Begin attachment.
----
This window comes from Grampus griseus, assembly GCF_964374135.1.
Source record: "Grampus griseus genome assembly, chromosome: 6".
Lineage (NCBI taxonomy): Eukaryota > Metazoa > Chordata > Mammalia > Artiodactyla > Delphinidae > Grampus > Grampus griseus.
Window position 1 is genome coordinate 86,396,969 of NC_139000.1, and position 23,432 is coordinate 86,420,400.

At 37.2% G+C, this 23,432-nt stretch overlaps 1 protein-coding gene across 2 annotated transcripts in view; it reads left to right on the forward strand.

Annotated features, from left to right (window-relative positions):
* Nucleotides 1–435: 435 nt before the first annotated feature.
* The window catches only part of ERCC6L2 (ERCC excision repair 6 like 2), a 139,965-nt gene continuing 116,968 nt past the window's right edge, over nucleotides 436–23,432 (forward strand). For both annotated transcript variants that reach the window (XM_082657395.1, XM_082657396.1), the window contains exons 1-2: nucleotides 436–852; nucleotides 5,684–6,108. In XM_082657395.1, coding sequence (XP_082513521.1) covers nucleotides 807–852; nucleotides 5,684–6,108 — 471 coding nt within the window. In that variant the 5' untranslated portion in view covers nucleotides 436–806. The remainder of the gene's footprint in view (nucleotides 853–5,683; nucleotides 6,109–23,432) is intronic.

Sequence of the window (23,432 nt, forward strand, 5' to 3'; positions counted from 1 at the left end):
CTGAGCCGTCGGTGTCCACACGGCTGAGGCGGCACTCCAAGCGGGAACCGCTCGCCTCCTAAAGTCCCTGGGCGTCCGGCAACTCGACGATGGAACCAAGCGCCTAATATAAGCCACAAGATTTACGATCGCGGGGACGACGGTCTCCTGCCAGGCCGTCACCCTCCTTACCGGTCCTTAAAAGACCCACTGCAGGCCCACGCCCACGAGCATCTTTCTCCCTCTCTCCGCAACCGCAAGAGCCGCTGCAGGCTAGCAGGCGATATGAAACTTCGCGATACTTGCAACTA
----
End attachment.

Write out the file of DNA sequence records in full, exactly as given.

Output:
This window comes from Grampus griseus, assembly GCF_964374135.1.
Source record: "Grampus griseus genome assembly, chromosome: 6".
Lineage (NCBI taxonomy): Eukaryota > Metazoa > Chordata > Mammalia > Artiodactyla > Delphinidae > Grampus > Grampus griseus.
Window position 1 is genome coordinate 86,396,969 of NC_139000.1, and position 23,432 is coordinate 86,420,400.

At 37.2% G+C, this 23,432-nt stretch overlaps 1 protein-coding gene across 2 annotated transcripts in view; it reads left to right on the forward strand.

Annotated features, from left to right (window-relative positions):
* Nucleotides 1–435: 435 nt before the first annotated feature.
* The window catches only part of ERCC6L2 (ERCC excision repair 6 like 2), a 139,965-nt gene continuing 116,968 nt past the window's right edge, over nucleotides 436–23,432 (forward strand). For both annotated transcript variants that reach the window (XM_082657395.1, XM_082657396.1), the window contains exons 1-2: nucleotides 436–852; nucleotides 5,684–6,108. In XM_082657395.1, coding sequence (XP_082513521.1) covers nucleotides 807–852; nucleotides 5,684–6,108 — 471 coding nt within the window. In that variant the 5' untranslated portion in view covers nucleotides 436–806. The remainder of the gene's footprint in view (nucleotides 853–5,683; nucleotides 6,109–23,432) is intronic.

Sequence of the window (23,432 nt, forward strand, 5' to 3'; positions counted from 1 at the left end):
CTGAGCCGTCGGTGTCCACACGGCTGAGGCGGCACTCCAAGCGGGAACCGCTCGCCTCCTAAAGTCCCTGGGCGTCCGGCAACTCGACGATGGAACCAAGCGCCTAATATAAGCCACAAGATTTACGATCGCGGGGACGACGGTCTCCTGCCAGGCCGTCACCCTCCTTACCGGTCCTTAAAAGACCCACTGCAGGCCCACGCCCACGAGCATCTTTCTCCCTCTCTCCGCAACCGCAAGAGCCGCTGCAGGCTAGCAGGCGATATGAAACTTCGCGATACTTGCAACTA